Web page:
This column originally appeared as a special to the Kenosha News, Sunday Mornings With Basil Willis, September, 18, 2011.
After a challenging summer, we knew we had to get away before the weather changed. Something cheap and relatively close. Beth booked a trip down the mighty Wisconsin River from Sauk City to Spring Green, a 25 mile canoeing adventure over two days through the Driftless Area created during the last glacial period. All the provisions we would need had to fit inside a canoe, which meant Beth couldn’t bring a suitcase full of shoes.
The weather was perfect when we pushed away from the shore at the canoe rental shop where we purchased firewood and ice. We also rented a “dry bag” for our valuables in the event of a tipped canoe. We would not see a man-made structure for the next two days.
The Lower Wisconsin River Waterway is managed and protected by a state agency of the same name. If ever there was well-applied regulation, it is that no development is allowed in this zone. The entire area is pristine.
There are no cities, no porta-potties, no houses, no water slides and no place to charge your phone. Nothing but nature, as it has been for millennia.
The sandy shores of the river are hugged tightly by dense forest. There are many high bluffs, their layered faces shorn by ancient glaciers. As we glided down the river it was not hard to imagine being a native or explorer hundreds of years ago.
A quarter into our journey we passed the Mazomanie nude beach, an infamous two hundred yard stretch of sand at a wide point in the river that local authorities have grudgingly allowed for decades. I was in the back of the canoe and could see the bright, white untanned bottoms from a half mile away. There must have been over a hundred people. When Beth noticed a few minutes later, she turned around and whispered, “We’re near Mazo! That’s the nude beach!”
Most of the crowd was AARP-ish, and as we drifted past, it became clear that the manscaping paradigm had not yet reached this demographic. We’d seen nude tanning before on the European parts of Miami Beach, on cruise ships and on trips to the Caribbean. Beth, as she so often does, gave voice to my thought before I could; “Why does it seem like only old, fat people go to nude beaches?”
There were times when we would both stop paddling and just drift. You don’t realize how much noise is in daily city living until you’re not in it. There were literally hours at a time when we didn’t hear or see other people. We saw bald eagles and cranes. Turtles sunning themselves on fallen trees would jump into the water as we drifted by.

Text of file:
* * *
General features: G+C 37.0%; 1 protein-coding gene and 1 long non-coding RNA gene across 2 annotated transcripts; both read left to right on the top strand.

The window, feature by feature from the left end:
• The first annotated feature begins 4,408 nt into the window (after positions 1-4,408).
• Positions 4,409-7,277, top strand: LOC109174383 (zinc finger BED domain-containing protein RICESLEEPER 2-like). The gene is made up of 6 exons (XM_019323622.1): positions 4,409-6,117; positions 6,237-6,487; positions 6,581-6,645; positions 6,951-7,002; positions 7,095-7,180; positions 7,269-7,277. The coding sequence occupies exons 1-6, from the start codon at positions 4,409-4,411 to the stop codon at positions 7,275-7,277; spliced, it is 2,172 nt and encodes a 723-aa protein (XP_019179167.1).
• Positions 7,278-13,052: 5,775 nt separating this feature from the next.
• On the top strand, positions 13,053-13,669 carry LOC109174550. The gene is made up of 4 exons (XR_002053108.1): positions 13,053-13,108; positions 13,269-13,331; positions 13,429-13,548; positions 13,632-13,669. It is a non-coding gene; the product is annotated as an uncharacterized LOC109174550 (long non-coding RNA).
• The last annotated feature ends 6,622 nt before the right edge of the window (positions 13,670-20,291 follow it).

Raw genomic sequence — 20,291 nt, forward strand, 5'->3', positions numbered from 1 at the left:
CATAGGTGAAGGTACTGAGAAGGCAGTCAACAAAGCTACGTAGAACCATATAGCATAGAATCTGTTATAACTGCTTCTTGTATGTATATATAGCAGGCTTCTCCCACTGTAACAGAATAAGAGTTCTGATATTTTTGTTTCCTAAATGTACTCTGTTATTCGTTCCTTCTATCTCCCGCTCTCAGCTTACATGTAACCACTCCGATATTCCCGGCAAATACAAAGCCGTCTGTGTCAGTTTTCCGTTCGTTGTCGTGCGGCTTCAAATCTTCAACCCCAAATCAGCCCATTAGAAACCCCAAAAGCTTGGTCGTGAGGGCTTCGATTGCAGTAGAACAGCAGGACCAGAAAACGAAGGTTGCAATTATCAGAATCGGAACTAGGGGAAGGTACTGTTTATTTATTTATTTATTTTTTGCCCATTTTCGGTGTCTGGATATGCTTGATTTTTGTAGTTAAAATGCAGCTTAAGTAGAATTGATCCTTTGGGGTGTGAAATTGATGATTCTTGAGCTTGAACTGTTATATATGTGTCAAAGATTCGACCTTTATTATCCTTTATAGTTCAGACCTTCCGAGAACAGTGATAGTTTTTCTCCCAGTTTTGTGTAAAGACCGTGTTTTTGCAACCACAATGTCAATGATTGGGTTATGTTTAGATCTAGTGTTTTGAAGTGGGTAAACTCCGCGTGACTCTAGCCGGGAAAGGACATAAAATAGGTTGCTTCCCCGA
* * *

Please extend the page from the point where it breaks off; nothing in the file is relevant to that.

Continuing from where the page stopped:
The river is wide, sometimes a full quarter mile, and shallow with a sand bottom. The majority of this section is less than four feet deep. Sandbars dot much of the river and this is where campers are required to stay; you cannot set up camp on the shores. There are hundreds of sandbars, and finding one is part of the process. We had our choice of great locations.
As we were setting up camp we saw thousands of geese fly overhead and Beth mentioned she thought it was early for migrating. They turned around and flew back over us, broke up into different groups and were all honking loudly. This continued for almost an hour; take offs, circling, landings, disjointed and unorganized V-shaped groups going in different directions amidst relentless honking. Neither of us had seen anything like it and I said it looked they were practicing, teaching the young who had never migrated before. The ones that don’t learn you see walking across the street near Tinsel Town.
“Are you going to do your fire tepee thing?” Beth asked. When I was a Boy Scout I earned a survival badge by going into the wilderness for two days with nothing more than a pot, a knife and flint. I work behind a keyboard and am not known for being a handyman, but if you need a fire started, I’m your guy. On this trip it helped that I had a mini Duraflame cheater log and a lighter. We were roasting brats and baked beans in no time. There is something hypnotic and cathartic about sitting by a camp fire.
We could not hear traffic or anything even remotely related to humankind. The only signs of humanity were the tiny flickers of camp fires, a mile up river and another one a mile downriver. That night we heard coyotes howling at the full moon; there were many and they were close. We packed all our food in the canoe in sealed containers, far from our tent. We were more concerned about bears than coyotes.
When I opened the tent door in the morning, our sandbar was completely enveloped in fog. We could not see the water or the shore. It was eerie and quiet and ethereal. As we packed up, the sun burned off the fog, slowly revealing the river and hills and bluffs. It was nothing short of magical.
I had an epiphany on this journey; at 44 years old I must face the cold, hard fact that I physically can no longer, will no longer, sleep on the ground. Tent camping is dead to me. We will enjoy the river and sandbars again someday, but only for a day, at the end of which will be a hotel attached to a different kind of bar.
I considered not writing about this adventure because I want to keep it to myself, but it’s too beautiful not to share. If you get the chance, don’t hesitate to go. Like seeing a game at Lambeau Field, Dells Duck rides or cream puffs at State Fair, you haven’t had the full Wisconsin experience until you’ve seen it from the river. But if you’re my age or older, you might want to bring an air mattress.